All therapists I know have had clients who have suffered a debilitating traumatic event. Some of these clients have developed Post Traumatic Stress Disorder (PTSD). For some of these clients, the trauma has been endured for years. Those who have lived in an abusive household, for example, can develop what is called complex PTSD. Counselling that focuses on healing the emotional and psychological wounds of traumatic events can be very effective. As a Human Givens therapist, I use a technique called The Rewind. I recently wrote an article for Welldoing.org explaining the essence of the technique. You can read it here.
Trauma can be debilitating and exhausting. It can also have profoundly negative impacts on our personal lives. Trauma can leave us unable to form meaningful relationships. However, it does not have to be a life sentence. The Rewind is simple, yet powerful. It can be highly effective after one session. It is also highly effective for those who have developed phobias. A phobia is often related to a specific event. The Rewind can deal with that event.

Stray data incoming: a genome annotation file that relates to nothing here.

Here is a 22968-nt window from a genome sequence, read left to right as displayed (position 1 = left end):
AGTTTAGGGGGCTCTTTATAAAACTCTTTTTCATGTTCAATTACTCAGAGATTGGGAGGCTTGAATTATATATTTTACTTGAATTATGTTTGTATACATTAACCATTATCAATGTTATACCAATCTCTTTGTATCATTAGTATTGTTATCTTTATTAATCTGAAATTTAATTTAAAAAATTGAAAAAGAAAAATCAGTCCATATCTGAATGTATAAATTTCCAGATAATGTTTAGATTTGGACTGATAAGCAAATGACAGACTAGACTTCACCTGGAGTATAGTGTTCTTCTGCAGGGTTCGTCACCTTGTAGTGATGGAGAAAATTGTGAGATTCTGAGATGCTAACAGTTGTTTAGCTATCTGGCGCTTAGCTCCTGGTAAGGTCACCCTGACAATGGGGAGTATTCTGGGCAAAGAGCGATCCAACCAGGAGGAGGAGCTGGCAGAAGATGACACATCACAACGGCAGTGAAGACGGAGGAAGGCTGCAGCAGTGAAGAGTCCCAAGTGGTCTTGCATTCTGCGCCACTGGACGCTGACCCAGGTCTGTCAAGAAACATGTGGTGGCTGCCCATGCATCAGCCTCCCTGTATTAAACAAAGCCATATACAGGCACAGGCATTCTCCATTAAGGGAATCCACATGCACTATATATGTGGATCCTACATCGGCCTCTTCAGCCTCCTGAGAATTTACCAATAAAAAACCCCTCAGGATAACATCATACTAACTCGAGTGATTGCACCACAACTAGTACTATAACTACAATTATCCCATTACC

If you would like to learn more about healing the emotional and psychological wounds of traumatic events, click here to read the blog. You can read more about the technique here. It is a safe technique that can be very powerful.
Contact me if you feel this could be useful for you.